Beauty Comes From "Within" But It's Okay To Loathe Your Aging Body

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I love the flavors of life —​ I just don't like how they look on me.

Sometimes I look in the mirror and wonder whose body is reflecting back. I know it well, and I know it's mine, but this midlife anatomy isn't something I've quite come to terms with.

In my teens and 20s, I could eat anything I wanted and never gain a pound.

I wore bikinis, bleached and straightened my hair, and I was none the worse for it. My head sprouted thick, long masses of brown curls, and a college roommate once commented — when we were sunbathing on our driveway — "You've got a goyish butt." Meaning, it was the small enviable tight ass all us Jewish girls yearned for.

I rode that high for a long time. Of course, it wasn't all carelessness and indulgence; I played a mean tennis game, jumped through back-to-back aerobics classes, walked clear across campus as a daily routine, and danced my best friends under, or on top of, the table.

But I'm 44 now, and my body looks it.

Inside, I don't feel a day out of my 20s. And yet, the stomach behind which three babies grew into perfect form is a mass of jiggly pale skin with marks where it stretched to accommodate new life.

My curls are brown-tinged with rapidly advancing gray. My hair, by virtue of its tight spiral curls, looks thick, but in certain places it's incredibly thin, an illusion of what used to be.

Hair in other places is fleeting, too. Pubic, leg, underarm — all the copious hair that used to grow in these corners is now spare and sparse, which I don't much mind ... except that it's yet another symbol of this dance with age.

My breasts, once small and perky, are swollen and pendulous, lilting south more than holding their own against gravity.

Here, too, I nourished three babies, and I'm proud of the wear on my body that resulted. But growing up in a society that prizes perfection makes it hard for me to fully accept these marks and nicks of time passing.

Gravity and time make for odd bedfellows. Climbing through the years leads to drooping and fading, thinning and graying. On some, the process of aging becomes debonair, refined. On me, I fear it simply becomes old.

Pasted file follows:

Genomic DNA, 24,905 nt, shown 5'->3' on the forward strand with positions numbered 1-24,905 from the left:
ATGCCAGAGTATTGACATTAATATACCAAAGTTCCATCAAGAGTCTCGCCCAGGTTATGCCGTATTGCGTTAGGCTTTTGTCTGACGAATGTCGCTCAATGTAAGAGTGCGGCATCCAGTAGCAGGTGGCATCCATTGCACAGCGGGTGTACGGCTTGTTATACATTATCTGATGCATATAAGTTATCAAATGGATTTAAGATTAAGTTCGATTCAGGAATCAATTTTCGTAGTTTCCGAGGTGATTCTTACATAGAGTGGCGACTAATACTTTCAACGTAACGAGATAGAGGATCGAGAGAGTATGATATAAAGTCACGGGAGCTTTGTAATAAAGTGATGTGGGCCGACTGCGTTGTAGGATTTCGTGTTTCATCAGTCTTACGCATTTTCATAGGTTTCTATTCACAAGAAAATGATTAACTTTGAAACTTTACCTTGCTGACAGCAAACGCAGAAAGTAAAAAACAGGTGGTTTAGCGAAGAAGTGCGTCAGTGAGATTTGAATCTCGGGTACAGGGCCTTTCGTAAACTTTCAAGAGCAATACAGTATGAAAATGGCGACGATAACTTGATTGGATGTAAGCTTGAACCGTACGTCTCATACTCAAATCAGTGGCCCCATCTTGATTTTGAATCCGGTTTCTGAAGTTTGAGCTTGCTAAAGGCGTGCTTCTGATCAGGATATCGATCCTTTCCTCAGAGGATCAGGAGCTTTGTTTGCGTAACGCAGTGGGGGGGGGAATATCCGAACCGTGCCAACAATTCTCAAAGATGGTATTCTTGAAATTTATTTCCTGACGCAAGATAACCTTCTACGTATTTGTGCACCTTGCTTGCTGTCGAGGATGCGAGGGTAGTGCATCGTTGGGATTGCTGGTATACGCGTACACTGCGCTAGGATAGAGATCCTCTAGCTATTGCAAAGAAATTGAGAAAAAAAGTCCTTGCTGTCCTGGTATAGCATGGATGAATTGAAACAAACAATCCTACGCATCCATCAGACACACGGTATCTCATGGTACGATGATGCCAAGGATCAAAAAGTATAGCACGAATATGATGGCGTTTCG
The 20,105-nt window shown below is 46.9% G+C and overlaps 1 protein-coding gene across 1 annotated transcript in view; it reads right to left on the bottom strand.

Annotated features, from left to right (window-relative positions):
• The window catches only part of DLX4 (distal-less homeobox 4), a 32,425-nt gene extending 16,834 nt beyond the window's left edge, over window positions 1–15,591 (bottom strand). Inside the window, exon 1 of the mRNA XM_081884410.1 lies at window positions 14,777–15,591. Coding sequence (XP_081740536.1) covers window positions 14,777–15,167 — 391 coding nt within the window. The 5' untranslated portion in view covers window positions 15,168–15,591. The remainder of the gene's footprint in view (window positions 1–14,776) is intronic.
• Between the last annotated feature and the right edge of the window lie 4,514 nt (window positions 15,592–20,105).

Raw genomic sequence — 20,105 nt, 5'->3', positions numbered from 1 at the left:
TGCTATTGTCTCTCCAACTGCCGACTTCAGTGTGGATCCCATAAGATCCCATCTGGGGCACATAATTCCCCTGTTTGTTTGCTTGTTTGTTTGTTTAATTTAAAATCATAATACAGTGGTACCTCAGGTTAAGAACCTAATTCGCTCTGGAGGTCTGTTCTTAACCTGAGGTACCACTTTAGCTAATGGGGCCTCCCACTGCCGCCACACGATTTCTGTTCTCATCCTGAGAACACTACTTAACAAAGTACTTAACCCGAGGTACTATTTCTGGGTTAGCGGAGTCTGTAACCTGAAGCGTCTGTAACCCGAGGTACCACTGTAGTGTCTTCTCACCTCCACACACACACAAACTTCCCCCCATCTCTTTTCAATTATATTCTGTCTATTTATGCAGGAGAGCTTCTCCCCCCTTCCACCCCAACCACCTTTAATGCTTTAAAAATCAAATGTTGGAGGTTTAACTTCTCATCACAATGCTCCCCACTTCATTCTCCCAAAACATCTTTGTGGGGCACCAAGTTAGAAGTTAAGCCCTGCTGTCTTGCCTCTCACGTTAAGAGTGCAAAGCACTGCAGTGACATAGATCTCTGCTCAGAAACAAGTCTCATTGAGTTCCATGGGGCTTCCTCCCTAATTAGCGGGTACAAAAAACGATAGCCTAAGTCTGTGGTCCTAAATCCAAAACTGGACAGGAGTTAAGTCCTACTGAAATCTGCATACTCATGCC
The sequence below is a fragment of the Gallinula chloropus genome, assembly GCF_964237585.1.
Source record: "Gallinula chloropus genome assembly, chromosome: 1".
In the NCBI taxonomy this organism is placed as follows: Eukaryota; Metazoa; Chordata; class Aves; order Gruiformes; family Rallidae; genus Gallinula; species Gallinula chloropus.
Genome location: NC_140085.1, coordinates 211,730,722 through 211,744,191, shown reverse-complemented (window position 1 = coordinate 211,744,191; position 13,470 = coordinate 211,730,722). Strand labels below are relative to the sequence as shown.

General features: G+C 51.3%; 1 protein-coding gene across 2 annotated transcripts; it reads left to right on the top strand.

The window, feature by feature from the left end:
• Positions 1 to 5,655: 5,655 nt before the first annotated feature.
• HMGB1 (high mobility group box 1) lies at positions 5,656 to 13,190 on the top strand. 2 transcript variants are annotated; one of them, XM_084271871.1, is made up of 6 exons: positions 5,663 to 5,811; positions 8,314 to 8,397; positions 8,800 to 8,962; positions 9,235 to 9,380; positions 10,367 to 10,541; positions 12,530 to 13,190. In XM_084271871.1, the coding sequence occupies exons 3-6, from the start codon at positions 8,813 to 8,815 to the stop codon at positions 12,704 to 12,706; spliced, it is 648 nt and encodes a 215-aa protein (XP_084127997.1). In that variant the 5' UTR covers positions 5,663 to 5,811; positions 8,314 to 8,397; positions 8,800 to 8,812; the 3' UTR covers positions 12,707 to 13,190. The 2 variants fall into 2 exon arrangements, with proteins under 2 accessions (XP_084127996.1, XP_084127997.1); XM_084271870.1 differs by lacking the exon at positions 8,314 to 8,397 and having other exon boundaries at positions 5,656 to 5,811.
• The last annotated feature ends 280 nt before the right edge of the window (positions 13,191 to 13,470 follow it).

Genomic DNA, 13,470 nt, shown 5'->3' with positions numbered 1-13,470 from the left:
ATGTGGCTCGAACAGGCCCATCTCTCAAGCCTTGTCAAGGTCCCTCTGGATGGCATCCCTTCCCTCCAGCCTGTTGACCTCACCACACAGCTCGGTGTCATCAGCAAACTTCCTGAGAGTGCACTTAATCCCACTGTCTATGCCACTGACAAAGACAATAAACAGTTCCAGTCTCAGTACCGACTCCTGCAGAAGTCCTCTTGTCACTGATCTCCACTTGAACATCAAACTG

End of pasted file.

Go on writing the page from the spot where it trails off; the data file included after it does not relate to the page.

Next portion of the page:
Were I born in a culture where women covered for modesty and accepted the test of time on their supple, soft skin, I might not bemoan my fate. It'd just be an accepted dash into yonder, where the good times of respect, reverence and wisdom reside.

Am I glad to have the confidence of a woman in her 40s? Absolutely. I have neither time nor patience for the pettiness of youth, the silliness of the superficial.

But I live in a society where models and mannequins sport hand-width waists, legs that don't kiss at the upper thigh, shirts that don't tent over cleavage.

I live amongst women who pull the meat from the inside of a bagel so they don't ingest too many carbs, take one forkful of cake just to ooh and ahh over the chocolate velvety taste. God Forbid an entire piece be swallowed in quick, scrumptious bites!

I made a promise to myself some years back to enjoy my life. To live hard and fully, to exercise in ways that I enjoy and taste the delicacies of a life well-lived: aged wines, fine cheeses, raw oysters, velvety cake with buttercream frosting.

I love the flavors of life. I just don't like how they look on me. 

You might laugh and point, insisting, well you know what to do! Diet! Exercise! It's all within reach. Push Paleo or Atkins, Weight Watchers or some other fad diet and promise me that before too long, I'll look like the women in magazines.

The photographer for my son's bar mitzvah last spring said he stopped doing magazine shoots because the women he was photographing didn't even look like their photoshopped selves. It was dishonesty, he said, and he wouldn't be a party to it.

Attraction, love, and profound connection don't depend on the physical. While I'm incredibly attracted to my husband, even six years into our relationship, what turns me on isn't the physical.

Yes, I love his strong fingers, his broad sculpted shoulders, the way he smiles with his whole face. But his body isn't perfect and it still gets me going. He gets me going. And that's the lesson.

I try to turn the tables on myself, assuring that what makes me beautiful is the light that shines from within: my generous smile, my passion and zest for life; the way I notice the gorgeous clouds, no matter the weather, and how the sunrise captivates me every single day.

My beauty comes from the way I can linger over words, craft sentences, share a story that captivates crowds. I know this, but that doesn't mean I feel it.

Whoever sold modern women the bill of goods that we must look differently than we do was a charlatan indeed. Some masked intruder whose goal it was to ramp up the economy, boosting sales of corset-like undergarments, makeup, hair accessories and products, the plastic surgery industry, and a whole host of other products and processes that benefit from my insecurities.

Years ago, I spent a summer weekend with a friend and her family on a northern Michigan lake. The older women of the group wore Land's End bikinis — covering, but not covering — their cellulite and stretch marks bared for all to see.

They were comfortable, lounging on the pontoon, eyes turned skyward, sipping cocktails in plastic cups. Their leisurely stance said, you can look or not; I don't really care. Here I am, in all my glory.

I think of those women often, hoping, yearning, striving for the day when I can inhabit the space of self-love, rather than self-loathing, the reflection in the mirror a perfect acceptance of where I am right now — and all the places I've gloriously been.


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